A Viewer Remembers Andy Rooney


A month ago he said goodbye to his viewers on “60 Minutes”.  Still a strong mind at 92, Andy Rooney didn’t really seem ready to go.  He ended his broadcast saying he had been blessed with the best job anyone could ever have– getting paid just for saying what was on his mind.

Andy Rooney, photographed by Stephenson Brown.

Image via Wikipedia

What a great job that must have been indeed, though it could not have been as easy as Andy made it seem. Saying what you think without minimizing someone is harder than it looks, but Andy always seemed to talk about a subject without name calling or innuendo.

I once observed a colleague of mine publicly ridicule her student for saying he liked animals better than people.  That same week on TV Andy leaned beside his bulldog and said, “dogs are nicer than people.” I don’t know if he got any heat for saying that or not, but I really admire that he said it in front of millions of people.

Maybe it was his age in part that allowed him to be so blunt, but he also enjoyed the support of a national audience.  Thank you, CBS.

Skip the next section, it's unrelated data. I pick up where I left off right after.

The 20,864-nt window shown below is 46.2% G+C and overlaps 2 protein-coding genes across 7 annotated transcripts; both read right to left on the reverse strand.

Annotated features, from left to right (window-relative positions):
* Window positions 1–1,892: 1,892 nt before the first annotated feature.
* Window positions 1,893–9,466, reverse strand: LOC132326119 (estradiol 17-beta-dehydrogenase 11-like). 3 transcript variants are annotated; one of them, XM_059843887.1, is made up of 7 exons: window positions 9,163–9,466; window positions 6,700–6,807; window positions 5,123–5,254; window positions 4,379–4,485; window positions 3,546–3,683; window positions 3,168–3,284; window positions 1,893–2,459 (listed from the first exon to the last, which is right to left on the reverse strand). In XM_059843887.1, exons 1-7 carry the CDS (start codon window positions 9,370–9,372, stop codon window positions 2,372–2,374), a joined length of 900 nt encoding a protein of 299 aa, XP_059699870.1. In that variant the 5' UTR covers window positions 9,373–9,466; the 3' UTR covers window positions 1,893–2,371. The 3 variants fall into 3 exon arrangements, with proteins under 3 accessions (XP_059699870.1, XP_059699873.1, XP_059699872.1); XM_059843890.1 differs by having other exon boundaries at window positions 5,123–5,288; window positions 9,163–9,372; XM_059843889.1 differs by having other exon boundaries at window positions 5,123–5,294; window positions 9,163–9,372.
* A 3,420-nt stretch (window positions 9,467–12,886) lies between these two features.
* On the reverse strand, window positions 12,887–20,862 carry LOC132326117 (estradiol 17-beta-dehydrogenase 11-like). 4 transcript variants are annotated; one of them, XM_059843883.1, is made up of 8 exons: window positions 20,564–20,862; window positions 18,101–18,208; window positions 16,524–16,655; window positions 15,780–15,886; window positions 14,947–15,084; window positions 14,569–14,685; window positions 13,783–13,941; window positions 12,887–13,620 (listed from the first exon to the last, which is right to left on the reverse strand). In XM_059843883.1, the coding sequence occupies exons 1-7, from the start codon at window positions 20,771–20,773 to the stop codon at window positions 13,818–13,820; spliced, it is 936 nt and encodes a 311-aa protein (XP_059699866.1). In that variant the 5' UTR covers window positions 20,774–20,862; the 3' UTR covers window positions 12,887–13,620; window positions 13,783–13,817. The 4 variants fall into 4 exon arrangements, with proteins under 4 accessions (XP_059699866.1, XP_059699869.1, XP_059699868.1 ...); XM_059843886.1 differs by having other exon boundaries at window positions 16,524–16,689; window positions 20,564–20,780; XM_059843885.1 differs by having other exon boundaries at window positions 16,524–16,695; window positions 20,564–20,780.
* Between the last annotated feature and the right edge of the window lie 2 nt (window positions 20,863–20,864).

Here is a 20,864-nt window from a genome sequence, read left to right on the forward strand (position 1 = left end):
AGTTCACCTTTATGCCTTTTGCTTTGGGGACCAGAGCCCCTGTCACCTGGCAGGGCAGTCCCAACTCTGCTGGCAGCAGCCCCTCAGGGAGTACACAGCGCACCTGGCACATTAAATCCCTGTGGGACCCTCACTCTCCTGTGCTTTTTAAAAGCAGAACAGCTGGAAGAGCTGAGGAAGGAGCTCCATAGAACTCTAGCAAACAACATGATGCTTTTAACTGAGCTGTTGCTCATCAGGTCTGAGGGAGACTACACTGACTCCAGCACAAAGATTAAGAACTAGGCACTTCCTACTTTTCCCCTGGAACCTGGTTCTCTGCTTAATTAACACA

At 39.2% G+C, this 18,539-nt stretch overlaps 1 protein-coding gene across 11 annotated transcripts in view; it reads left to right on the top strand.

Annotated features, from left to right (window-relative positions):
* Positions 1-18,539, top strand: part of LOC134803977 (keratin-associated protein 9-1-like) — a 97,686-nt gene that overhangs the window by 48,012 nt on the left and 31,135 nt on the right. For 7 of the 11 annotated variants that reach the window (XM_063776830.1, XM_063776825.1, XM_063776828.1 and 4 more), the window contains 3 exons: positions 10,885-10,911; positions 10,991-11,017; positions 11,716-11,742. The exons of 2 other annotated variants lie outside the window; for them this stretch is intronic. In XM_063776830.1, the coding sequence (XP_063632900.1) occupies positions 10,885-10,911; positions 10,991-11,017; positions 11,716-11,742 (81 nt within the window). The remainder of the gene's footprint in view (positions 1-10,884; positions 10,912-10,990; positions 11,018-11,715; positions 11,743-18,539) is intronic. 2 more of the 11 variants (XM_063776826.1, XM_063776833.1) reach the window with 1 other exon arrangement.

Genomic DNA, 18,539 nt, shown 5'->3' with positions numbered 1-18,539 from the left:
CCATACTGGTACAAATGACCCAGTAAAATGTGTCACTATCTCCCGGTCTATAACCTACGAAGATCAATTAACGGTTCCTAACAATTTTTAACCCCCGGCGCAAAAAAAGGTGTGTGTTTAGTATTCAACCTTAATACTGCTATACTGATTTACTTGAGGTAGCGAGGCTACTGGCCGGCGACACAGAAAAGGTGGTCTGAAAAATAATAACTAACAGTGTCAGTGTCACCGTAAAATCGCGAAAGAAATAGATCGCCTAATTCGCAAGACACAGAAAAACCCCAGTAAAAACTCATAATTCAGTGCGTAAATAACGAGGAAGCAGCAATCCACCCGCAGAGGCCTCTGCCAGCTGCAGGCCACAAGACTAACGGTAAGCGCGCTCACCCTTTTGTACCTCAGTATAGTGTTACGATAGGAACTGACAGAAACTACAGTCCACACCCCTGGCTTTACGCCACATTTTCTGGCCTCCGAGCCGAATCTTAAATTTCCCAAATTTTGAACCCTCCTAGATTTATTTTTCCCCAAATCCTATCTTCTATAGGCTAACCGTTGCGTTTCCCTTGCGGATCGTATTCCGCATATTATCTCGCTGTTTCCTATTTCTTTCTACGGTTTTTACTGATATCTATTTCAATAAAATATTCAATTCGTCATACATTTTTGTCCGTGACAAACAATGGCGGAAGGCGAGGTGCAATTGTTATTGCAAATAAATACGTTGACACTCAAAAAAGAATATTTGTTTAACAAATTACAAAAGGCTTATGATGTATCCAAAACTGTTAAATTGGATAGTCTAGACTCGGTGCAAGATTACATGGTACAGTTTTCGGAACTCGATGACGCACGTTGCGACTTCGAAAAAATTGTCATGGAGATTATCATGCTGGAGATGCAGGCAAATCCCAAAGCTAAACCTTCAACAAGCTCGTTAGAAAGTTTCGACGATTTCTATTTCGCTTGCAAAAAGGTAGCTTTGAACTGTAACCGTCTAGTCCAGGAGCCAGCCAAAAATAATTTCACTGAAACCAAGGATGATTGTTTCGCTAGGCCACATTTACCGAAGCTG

It is a tendency that writers perhaps spend too much time alone in thought, and they often lack the desire to spend their time in idle social chat.  Andy kind of seemed that way to me.  He even openly admitted that people sometimes annoyed him.  He said he had spent the first 50 years of his life trying to become known and every year since then just wishing people would leave him alone to eat his supper.

I can’t help but like the honesty of that.  In a world where made-up facts and down-right lies seem increasing to be the norm, I’m going to miss the candor of Andy Rooney.

He passed away two days ago.  Thank you, Andy Rooney, for sharing your thoughts with me.

 

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About Glenda

Retired ... taking it slow and enjoying the simple things in life
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One Response to A Viewer Remembers Andy Rooney

  1. She says:

    g, this was a very nice tribute. i, too, liked andy rooney’s way of saying what was on his mind. i will miss his commentary and his gentle voice that said no so gentle things. he was certainly one of a kind.

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